About 3 years after being arrested for participating in the January 6 Capitol riots, America’s Frontline Doctors founder Simone Gold, MD, JD, received a public reprimand from the Medical Board of California (MBC) in connection with the resulting federal crime.
The 31-page order, which went into effect on February 2, requires Gold to pay back the state $26,739.25 in “reasonable costs of investigation and prosecution.”
It also includes a requirement that Gold take “educational courses in professionalism and ethics approved by the Board.”
The state licensing agency filed an accusation against her license a year ago, arguing that her actions at the Capitol building in Washington, D.C. constituted “unprofessional conduct” and demonstrated “an unfitness to practice medicine.”
In investigating Gold’s activities at the Capitol, the MBC’s investigators had asked for Gold to be placed on a 5-year probation, but administrative law judge Abraham Levy wrote in the order that this would “serve no public purpose and would amount to impermissible punishment.”
Levy acknowledged that his decision represented “a departure from the Board’s recommended guidelines,” but noted that Gold had been a California licensee since 1990 and had no prior discipline.
Levy also cut in half the board’s request for $53,478.50 investigation and prosecution costs.
“During most of this time, she has been a dedicated emergency medicine physician, who enjoys the support of colleagues who testified in this hearing,” he wrote.
The public reprimand is defined as “a form of discipline that can include a requirement for specified training or education.” It referenced Gold’s federal conviction “of a crime substantially related to the qualifications, functions, or duties of a licensed physician due to her participation in the riot at the United States Capitol on January 6, 2021.”
On the federal charge from January 6, Gold served a 60-day prison term, followed by 12 months of supervised release. She was ordered to pay the government $10,025 in criminal monetary penalties.
Federal documents say that Gold gave two speeches in which she maintained her opposition to COVID-19 vaccine mandates and government-imposed lockdowns and advocated use of hydroxychloroquine as a treatment for COVID-19.
Gold was indicted on five charges: obstructing an official proceeding; entering and remaining in a restricted building or grounds; disorderly or disruptive conduct; disorderly conduct in a Capitol building; and parading, demonstrating, or picketing in a Capitol building.
She pleaded guilty to entering and remaining in a restricted building, and became one of 1,265 people charged with riot-related crimes, with incarceration sentences against more than 460.
Gold’s activities during the COVID-19 pandemic became a lightning rod for controversy, especially her statements touting the benefits of ivermectin and hydroxychloroquine against the infection — both of which have proven useless — and her claims that people should not receive the COVID vaccines.
Gold was among several dozen physicians nationally who publicly advocated similar positions regarding COVID vaccines and treatment, which threatened to stop people from taking scientifically proven safeguards against infection and illness and perpetuating an international epidemic.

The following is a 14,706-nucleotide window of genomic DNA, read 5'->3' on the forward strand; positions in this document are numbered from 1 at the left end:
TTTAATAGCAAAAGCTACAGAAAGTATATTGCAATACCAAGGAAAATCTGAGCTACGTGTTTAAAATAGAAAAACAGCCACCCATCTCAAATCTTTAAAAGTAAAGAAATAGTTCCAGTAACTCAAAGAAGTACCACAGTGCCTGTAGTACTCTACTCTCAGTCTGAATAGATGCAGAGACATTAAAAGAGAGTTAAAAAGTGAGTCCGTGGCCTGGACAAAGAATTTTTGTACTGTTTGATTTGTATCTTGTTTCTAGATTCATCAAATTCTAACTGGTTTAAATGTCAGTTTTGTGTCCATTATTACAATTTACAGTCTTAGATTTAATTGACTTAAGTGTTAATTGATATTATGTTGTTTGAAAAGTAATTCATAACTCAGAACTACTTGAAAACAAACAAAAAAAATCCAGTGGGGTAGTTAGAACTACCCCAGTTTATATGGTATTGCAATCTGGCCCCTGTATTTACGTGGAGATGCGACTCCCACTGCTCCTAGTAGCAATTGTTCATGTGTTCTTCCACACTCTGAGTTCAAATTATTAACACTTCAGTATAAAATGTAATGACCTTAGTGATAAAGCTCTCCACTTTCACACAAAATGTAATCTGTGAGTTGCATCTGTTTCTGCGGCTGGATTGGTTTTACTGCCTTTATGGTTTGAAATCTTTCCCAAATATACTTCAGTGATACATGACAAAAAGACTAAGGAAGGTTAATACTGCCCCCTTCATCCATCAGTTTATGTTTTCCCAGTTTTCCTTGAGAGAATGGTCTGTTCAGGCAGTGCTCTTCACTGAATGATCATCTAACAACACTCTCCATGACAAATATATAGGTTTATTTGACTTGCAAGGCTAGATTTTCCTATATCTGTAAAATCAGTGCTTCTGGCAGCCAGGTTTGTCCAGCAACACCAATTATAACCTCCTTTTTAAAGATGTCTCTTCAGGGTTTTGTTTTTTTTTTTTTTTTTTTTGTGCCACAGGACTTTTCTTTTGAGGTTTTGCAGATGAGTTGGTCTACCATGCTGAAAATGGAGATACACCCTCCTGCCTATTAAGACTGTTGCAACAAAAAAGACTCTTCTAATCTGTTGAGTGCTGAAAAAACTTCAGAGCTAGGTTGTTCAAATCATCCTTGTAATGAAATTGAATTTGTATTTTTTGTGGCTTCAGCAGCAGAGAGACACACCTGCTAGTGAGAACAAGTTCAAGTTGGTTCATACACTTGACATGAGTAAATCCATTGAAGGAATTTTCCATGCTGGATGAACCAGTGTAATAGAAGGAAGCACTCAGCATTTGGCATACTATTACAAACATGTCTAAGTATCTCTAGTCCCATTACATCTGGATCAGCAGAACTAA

That flurry of false claims prompted a Federation of State Licensing Boards advisory on July 21, 2021. The federation said physicians who spread disinformation or misinformation put their licenses at risk, in effect urging state licensing agencies to take more aggressive actions to dissuade doctors from engaging in such activities.
After much debate, California’s elected officials approved a law in the fall of 2022 specifying that licensees who conveyed misinformation about COVID to their patients in a clinical setting could be accused of unprofessional conduct.
Misinformation was defined as statements about medical interventions that were “contradicted by contemporary scientific consensus contrary to the standard of care.”
But the law was eliminated 5 months ago after numerous physicians and free speech organizations argued in several lawsuits that it violated a physician’s right to free speech, and after a judge had granted a restraining order preventing its implementation.
Nevertheless, Gold filed a lawsuit against the California agency last October. She claimed that its investigation against her was “a concerted attempt to revoke Dr. Gold’s medical license and officially destroy her credibility in the medical field in order to pre-emptively defuse her criticism of the CMB’s [the California board’s] role in the disastrous public policy response to COVID-19.”
Her lawsuit said: “The medical truths publicly advocated by Dr. Gold wholly rejected the official California public health policy being enforced by the CMB.”
Gold’s attorney Heather Gibson said in an email to MedPage Today that the MBC “wasted tens of thousands of taxpayer money attempting to suspend and/or revoke Dr. Gold’s medical license and/or place her on probation,” and made allegations that “were not substantially related to the functions, duties, or qualifications” of a doctor.
Gold intends to “aggressively pursue” her lawsuit against the state agency, Gibson said.
Gold is not out of the woods with her legal troubles. She faces a lawsuit from the parents of Nevada resident Jeremy Parker, who reportedly died after taking hydroxychloroquine that was prescribed by a physician affiliated with Gold’s organization, America’s Front Line Doctors (AFLDS). The group has denied that it prescribed that drug to that patient.
Although she remains a California licensee, Gold 3 years ago moved to Naples, Florida, where she is now licensed to practice medicine by the Florida Board of Medicine.
Source link : https://www.medpagetoday.com/special-reports/exclusives/108581
Publish date : 2024-02-05 16:26:41
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